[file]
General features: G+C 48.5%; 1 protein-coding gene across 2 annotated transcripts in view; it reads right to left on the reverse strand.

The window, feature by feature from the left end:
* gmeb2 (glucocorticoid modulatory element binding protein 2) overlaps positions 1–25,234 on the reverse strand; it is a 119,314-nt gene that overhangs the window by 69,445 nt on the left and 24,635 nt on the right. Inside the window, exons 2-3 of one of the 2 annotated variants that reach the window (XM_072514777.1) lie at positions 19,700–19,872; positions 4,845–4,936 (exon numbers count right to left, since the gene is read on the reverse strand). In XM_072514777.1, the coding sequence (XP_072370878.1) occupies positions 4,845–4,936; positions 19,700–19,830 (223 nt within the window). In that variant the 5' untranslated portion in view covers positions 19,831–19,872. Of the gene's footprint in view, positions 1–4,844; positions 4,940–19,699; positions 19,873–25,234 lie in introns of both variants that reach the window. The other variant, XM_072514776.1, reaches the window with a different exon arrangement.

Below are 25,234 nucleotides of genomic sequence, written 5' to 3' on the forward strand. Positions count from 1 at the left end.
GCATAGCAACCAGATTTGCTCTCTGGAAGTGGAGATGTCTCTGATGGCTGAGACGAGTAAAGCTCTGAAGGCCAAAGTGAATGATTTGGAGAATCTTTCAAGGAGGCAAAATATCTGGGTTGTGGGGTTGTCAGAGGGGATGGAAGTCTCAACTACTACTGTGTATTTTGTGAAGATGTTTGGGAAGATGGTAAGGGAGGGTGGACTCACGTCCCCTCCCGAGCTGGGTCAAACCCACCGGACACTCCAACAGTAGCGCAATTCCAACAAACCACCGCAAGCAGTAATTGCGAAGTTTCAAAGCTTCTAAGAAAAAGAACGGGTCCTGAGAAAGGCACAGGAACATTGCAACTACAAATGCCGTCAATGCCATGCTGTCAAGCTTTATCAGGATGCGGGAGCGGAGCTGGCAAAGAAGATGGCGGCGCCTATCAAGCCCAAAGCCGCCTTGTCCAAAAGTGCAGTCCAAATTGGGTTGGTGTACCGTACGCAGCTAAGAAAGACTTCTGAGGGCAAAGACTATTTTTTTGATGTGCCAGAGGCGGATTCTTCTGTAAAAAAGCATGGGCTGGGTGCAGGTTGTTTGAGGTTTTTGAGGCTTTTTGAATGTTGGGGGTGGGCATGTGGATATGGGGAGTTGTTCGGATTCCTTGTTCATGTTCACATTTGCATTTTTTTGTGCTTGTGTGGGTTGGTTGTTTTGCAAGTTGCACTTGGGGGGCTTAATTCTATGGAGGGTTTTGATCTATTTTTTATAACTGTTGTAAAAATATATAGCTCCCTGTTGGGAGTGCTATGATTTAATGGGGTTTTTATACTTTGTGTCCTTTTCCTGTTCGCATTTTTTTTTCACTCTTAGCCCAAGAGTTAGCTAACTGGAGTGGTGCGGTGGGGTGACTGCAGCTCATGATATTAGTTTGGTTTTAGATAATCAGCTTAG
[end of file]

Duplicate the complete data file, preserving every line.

General features: G+C 48.5%; 1 protein-coding gene across 2 annotated transcripts in view; it reads right to left on the reverse strand.

The window, feature by feature from the left end:
* gmeb2 (glucocorticoid modulatory element binding protein 2) overlaps positions 1–25,234 on the reverse strand; it is a 119,314-nt gene that overhangs the window by 69,445 nt on the left and 24,635 nt on the right. Inside the window, exons 2-3 of one of the 2 annotated variants that reach the window (XM_072514777.1) lie at positions 19,700–19,872; positions 4,845–4,936 (exon numbers count right to left, since the gene is read on the reverse strand). In XM_072514777.1, the coding sequence (XP_072370878.1) occupies positions 4,845–4,936; positions 19,700–19,830 (223 nt within the window). In that variant the 5' untranslated portion in view covers positions 19,831–19,872. Of the gene's footprint in view, positions 1–4,844; positions 4,940–19,699; positions 19,873–25,234 lie in introns of both variants that reach the window. The other variant, XM_072514776.1, reaches the window with a different exon arrangement.

Below are 25,234 nucleotides of genomic sequence, written 5' to 3' on the forward strand. Positions count from 1 at the left end.
GCATAGCAACCAGATTTGCTCTCTGGAAGTGGAGATGTCTCTGATGGCTGAGACGAGTAAAGCTCTGAAGGCCAAAGTGAATGATTTGGAGAATCTTTCAAGGAGGCAAAATATCTGGGTTGTGGGGTTGTCAGAGGGGATGGAAGTCTCAACTACTACTGTGTATTTTGTGAAGATGTTTGGGAAGATGGTAAGGGAGGGTGGACTCACGTCCCCTCCCGAGCTGGGTCAAACCCACCGGACACTCCAACAGTAGCGCAATTCCAACAAACCACCGCAAGCAGTAATTGCGAAGTTTCAAAGCTTCTAAGAAAAAGAACGGGTCCTGAGAAAGGCACAGGAACATTGCAACTACAAATGCCGTCAATGCCATGCTGTCAAGCTTTATCAGGATGCGGGAGCGGAGCTGGCAAAGAAGATGGCGGCGCCTATCAAGCCCAAAGCCGCCTTGTCCAAAAGTGCAGTCCAAATTGGGTTGGTGTACCGTACGCAGCTAAGAAAGACTTCTGAGGGCAAAGACTATTTTTTTGATGTGCCAGAGGCGGATTCTTCTGTAAAAAAGCATGGGCTGGGTGCAGGTTGTTTGAGGTTTTTGAGGCTTTTTGAATGTTGGGGGTGGGCATGTGGATATGGGGAGTTGTTCGGATTCCTTGTTCATGTTCACATTTGCATTTTTTTGTGCTTGTGTGGGTTGGTTGTTTTGCAAGTTGCACTTGGGGGGCTTAATTCTATGGAGGGTTTTGATCTATTTTTTATAACTGTTGTAAAAATATATAGCTCCCTGTTGGGAGTGCTATGATTTAATGGGGTTTTTATACTTTGTGTCCTTTTCCTGTTCGCATTTTTTTTTCACTCTTAGCCCAAGAGTTAGCTAACTGGAGTGGTGCGGTGGGGTGACTGCAGCTCATGATATTAGTTTGGTTTTAGATAATCAGCTTAG